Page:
After decades of innovation, satellites now play a discrete but pivotal role in the efficient functioning of modern societies and their economic development. This publication provides the findings from a OECD Space Forum project on the state of innovation in the space sector, with a view to examine how space innovation may impact the larger economy. New analysis and indicators contribute to answering some of the following questions: is the space sector still a driver for innovation in the 21st century? What are the determinants for an innovative space sector? And what are the policy responses to encourage and harness better space-related innovation?
The crisis, above all, showed that the economy is a highly complex, dynamic and evolving undertaking, with the potential, at times, to produce unpredictable (and often undesired) outcomes. Finally, it showed the need to embrace more appropriately this complexity in the science underlying policy analysis as well as in the policy making process itself.
OECD’s Innovation Strategy calls upon all sectors in the economy and society to innovate in order to foster productivity, growth and well-being. Education systems are critically important for innovation through the development of skills that nurture new ideas and technologies. However, whereas digital technologies are profoundly changing the way we work, communicate and enjoy ourselves, the world of education and learning is not yet going through the same technology-driven innovation process as other sectors.
This report served as the background report to the second Global Education Industry Summit which was held on 26-27 September 2016. It discusses the available evidence on innovation in education, the impact of digital technologies on teaching and learning, the role of digital skills and the role of educational industries in the process of innovation. The report argues for smarter policies, involving all stakeholders, for innovation in education.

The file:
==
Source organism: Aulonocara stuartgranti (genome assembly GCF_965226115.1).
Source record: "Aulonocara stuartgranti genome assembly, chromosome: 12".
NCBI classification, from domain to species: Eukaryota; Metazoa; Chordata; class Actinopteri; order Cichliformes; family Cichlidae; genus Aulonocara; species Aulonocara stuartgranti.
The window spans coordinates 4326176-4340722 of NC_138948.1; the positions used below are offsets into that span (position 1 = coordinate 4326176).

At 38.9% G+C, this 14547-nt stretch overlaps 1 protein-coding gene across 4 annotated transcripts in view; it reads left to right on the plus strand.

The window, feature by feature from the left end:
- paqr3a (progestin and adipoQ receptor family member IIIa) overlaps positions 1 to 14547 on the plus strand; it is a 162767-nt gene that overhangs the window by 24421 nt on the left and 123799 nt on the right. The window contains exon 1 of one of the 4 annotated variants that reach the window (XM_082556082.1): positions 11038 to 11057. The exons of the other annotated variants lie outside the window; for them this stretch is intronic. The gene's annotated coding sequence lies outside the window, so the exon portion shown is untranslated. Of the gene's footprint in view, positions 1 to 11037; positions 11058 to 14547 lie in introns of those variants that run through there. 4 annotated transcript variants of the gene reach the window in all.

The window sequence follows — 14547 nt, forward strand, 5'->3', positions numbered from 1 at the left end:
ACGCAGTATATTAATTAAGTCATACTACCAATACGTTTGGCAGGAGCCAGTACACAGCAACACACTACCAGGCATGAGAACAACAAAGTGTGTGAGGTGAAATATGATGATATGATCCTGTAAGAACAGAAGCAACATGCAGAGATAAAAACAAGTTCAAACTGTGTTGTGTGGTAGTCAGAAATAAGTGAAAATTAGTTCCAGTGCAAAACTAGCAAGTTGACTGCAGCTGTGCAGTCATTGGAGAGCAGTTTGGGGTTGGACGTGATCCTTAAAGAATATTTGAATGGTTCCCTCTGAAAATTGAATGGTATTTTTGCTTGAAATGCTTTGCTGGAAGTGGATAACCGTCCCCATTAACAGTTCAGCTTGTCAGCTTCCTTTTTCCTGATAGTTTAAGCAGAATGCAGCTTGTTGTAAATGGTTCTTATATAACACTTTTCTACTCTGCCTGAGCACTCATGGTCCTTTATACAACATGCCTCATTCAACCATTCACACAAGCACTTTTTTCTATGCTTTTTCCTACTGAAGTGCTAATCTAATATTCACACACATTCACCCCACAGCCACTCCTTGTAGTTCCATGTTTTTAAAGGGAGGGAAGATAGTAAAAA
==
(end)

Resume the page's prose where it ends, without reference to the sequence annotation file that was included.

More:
This paper presents the results of an experimental study on the research and publishing activities of scientific authors. The results point to the importance of considering economic incentives and social norms in developing policy options for open access. The findings also provide new insights on scientist careers, mobility and gender pay bias.
Dementia is a devastating condition for the people affected, their family and friends, and for health systems. Through its global reach and ability to bring together government and non-government perspectives, OECD is in a unique position to face up to the challenge.
This report updates the 2001 Guidance Manual for Governments on Extended Producer Responsibility (EPR), which provided a broad overview of the key issues, general considerations, and the potential benefits and costs associated with producer responsibility for managing the waste generated by their products put on the market. Since then, EPR policies to help improve recycling and reduce landfilling have been widely adopted in most OECD countries; product coverage has been expanded in key sectors such as packaging, electronics, batteries and vehicles; and EPR schemes are spreading in emerging economies in Asia, Africa and South America, making it relevant to address the differing policy contexts in developing countries.
In light of all of the changes in the broader global context, this updated review of the guidelines looks at some of the new design and implementation challenges and opportunities of EPR policies, takes into account recent efforts undertaken by governments to better assess the cost and environmental effectiveness of EPR and its overall impact on the market, and addresses some of the specific issues in emerging market economies.
Every 10 years the OECD Blue Sky Forum engages the policy community, data users and providers into an open dialogue to review and develop its long-term agenda on science, technology and innovation (STI) data and indicators.
English, PDF, 2,863kb
Sound measurement is crucial for better policies in science, technology and innovation. Experimentation with metrics based on new tools and data, or new ways of using existing data, are needed to provide insights into emerging areas of policy interest, provoke debate and move the measurement agenda forward.
The Knowledge Triangle approach in policy calls for better integrating the education, research and innovation activities of higher education institutions (HEIs) and public research institutions (PRIs) to foster greater synergies and impacts from public investments in education and research at the local and global levels.
A December 2015 workshop in Lausanne reviewed the policy and stakeholder actions needed to accelerate biomedical research and health innovation for Alzheimer’s disease and other dementias. There is consensus across all stakeholders to move from global agenda setting in Alzheimer’s disease to action oriented programmes and implementation.